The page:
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Topic:
set builder notation
Replies:
12
Last Post:
Aug 24, 2013 1:38 AM



fom
Posts:
1,968
Registered:
12/4/12


Re: set builder notation
Posted:
Aug 18, 2013 12:36 PM


On 8/18/2013 9:03 AM, dullrich@sprynet.com wrote: > On Sat, 17 Aug 2013 18:47:40 +0100, Peter Percival > <peterxpercival@hotmail.com> wrote: > >> dullrich@sprynet.com wrote: >>> On Sat, 17 Aug 2013 04:12:34 0700 (PDT), lite.on.beta@gmail.com >>> wrote: >>> >>>> >>>> S = {x /in A  P(x) } >>>> >>>> For the set builder notation above, what we really means is: >>>> >>>> all things x, such that "x is element of A *and* P(x) is true" correct? >>> >>> Yes and no. >>> >>> Yes: >>> >>> (1) {x in A  P(x)} >>> >>> is the same as >>> >>> (2) {x  x in A and P(x)}. >>> >>> No: >>> >>> No, because (2) is actually not a "legal" >>> construction of a set! (2) is of the form >>> >>> (3) {x  Q(x)}, >>> >>> and things of the form (3) are officially not >>> allowed. >>> >>> Not allowed because they lead to contradictions: >>> Let >>> >>> S = {x  x is not an element of x}. >> >> But is 'x is not an element of x' of the form 'x in A and P(x)'? > > No. > >> I >> suppose what I'm doing is challenging you to reproduce Russell's paradox >> with sets of the form {x  x in A and P(x)}. I'm rather sure (but I >> know nothing) that {x in A  P(x)} is *nothing but* alternative notation >> for {x  x in A and P(x)}. > > Informally it's just an alternate notation. > > The fact that {x  P(x)} is not allowed seems more important. > If you want you can change things so that {x  P(x) is > allowed as long as P(x) is of the form "x in A and Q(x)". >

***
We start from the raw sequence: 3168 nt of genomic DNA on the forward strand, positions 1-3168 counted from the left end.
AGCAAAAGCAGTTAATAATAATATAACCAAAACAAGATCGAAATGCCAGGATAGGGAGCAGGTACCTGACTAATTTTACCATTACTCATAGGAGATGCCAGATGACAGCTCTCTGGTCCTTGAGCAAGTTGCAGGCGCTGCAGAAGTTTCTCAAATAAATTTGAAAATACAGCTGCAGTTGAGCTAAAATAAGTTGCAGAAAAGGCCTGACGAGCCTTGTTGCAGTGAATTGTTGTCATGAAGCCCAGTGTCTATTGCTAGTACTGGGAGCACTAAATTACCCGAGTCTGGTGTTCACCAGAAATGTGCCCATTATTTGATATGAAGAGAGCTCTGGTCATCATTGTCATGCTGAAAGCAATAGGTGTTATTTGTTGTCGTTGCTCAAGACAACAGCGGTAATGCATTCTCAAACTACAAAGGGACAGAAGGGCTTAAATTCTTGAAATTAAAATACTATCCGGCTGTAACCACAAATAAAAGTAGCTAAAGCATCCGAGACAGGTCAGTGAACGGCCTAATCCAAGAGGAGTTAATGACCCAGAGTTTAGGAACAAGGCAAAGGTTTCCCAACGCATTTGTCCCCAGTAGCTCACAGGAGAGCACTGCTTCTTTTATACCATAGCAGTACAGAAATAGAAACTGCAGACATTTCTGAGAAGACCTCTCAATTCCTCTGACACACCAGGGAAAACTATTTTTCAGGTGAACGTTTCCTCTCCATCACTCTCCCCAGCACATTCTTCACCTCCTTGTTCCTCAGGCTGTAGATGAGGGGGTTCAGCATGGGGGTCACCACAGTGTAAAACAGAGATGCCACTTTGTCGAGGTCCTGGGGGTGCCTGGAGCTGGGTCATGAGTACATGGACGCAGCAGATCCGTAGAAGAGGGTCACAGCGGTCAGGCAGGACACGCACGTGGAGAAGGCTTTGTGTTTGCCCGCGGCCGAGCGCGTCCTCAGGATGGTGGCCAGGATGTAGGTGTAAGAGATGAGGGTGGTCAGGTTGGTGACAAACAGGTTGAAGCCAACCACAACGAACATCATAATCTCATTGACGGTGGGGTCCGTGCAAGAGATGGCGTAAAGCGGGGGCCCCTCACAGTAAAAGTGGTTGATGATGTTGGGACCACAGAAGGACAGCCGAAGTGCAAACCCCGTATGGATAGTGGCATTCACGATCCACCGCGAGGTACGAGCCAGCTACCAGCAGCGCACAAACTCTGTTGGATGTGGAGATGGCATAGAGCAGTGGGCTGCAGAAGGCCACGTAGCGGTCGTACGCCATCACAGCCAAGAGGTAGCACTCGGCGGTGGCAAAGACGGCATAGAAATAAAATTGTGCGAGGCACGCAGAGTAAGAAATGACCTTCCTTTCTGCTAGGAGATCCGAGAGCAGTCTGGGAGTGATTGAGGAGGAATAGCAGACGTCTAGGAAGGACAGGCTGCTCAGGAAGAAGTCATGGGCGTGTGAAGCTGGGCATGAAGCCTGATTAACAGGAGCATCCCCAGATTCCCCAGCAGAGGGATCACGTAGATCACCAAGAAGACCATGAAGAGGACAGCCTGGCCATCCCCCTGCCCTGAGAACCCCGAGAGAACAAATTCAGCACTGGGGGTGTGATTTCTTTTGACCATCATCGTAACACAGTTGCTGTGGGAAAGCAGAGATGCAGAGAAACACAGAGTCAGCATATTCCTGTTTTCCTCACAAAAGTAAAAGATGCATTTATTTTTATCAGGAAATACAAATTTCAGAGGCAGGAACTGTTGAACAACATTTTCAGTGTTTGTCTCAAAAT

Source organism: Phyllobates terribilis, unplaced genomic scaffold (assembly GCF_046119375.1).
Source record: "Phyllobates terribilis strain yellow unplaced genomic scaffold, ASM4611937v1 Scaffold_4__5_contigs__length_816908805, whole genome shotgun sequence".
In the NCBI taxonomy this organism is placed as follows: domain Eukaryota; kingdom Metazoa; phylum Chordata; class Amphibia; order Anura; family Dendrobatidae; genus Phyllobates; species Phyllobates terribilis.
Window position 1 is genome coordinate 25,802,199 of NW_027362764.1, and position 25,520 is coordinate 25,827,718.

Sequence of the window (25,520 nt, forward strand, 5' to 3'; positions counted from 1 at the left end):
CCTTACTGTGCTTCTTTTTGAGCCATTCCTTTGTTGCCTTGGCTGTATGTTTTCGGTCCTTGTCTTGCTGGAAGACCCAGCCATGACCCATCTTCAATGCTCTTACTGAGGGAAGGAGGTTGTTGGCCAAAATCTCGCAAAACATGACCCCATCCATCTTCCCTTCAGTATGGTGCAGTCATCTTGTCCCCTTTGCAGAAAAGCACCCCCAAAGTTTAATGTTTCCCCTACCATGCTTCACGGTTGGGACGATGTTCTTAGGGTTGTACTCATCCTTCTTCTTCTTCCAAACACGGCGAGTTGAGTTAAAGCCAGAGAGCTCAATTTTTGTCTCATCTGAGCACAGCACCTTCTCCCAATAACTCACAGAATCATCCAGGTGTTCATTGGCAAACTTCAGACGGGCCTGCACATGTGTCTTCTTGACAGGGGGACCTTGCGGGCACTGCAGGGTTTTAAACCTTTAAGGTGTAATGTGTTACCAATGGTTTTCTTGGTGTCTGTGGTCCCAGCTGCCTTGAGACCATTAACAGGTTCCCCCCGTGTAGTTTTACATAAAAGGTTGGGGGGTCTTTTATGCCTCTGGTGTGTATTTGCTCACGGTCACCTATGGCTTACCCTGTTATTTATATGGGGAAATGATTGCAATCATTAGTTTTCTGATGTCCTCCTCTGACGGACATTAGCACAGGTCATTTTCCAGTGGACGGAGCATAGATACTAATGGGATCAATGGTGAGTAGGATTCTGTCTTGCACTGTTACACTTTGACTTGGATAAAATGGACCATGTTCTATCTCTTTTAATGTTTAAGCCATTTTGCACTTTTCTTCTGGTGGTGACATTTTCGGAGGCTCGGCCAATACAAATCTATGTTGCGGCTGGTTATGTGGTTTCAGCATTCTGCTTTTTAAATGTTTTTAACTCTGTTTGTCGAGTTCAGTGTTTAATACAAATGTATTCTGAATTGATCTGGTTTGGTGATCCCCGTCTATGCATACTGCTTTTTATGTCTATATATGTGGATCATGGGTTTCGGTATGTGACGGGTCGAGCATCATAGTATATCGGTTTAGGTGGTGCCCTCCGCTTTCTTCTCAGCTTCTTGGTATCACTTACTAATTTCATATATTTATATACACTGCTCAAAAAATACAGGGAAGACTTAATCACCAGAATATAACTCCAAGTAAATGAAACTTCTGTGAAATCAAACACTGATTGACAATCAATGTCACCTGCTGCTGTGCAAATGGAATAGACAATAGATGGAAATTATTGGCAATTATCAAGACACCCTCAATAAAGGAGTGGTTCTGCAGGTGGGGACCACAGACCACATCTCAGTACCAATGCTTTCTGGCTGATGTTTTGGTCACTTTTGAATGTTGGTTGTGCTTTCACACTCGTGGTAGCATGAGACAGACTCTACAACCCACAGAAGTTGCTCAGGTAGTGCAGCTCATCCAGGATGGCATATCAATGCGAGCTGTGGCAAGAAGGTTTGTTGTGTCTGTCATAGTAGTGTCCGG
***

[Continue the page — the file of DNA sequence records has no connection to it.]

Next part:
Yes.
One can find a discussion of a language in this form in "Topological Model Theory" by Flum and Zeigler
http://books.google.com/books/about/Topological_Model_Theory.html?id=YpkfAQAAIAAJ
The introduction of restricted quantifiers via the formation rules are also constrained relative to equivalences with negation normal forms.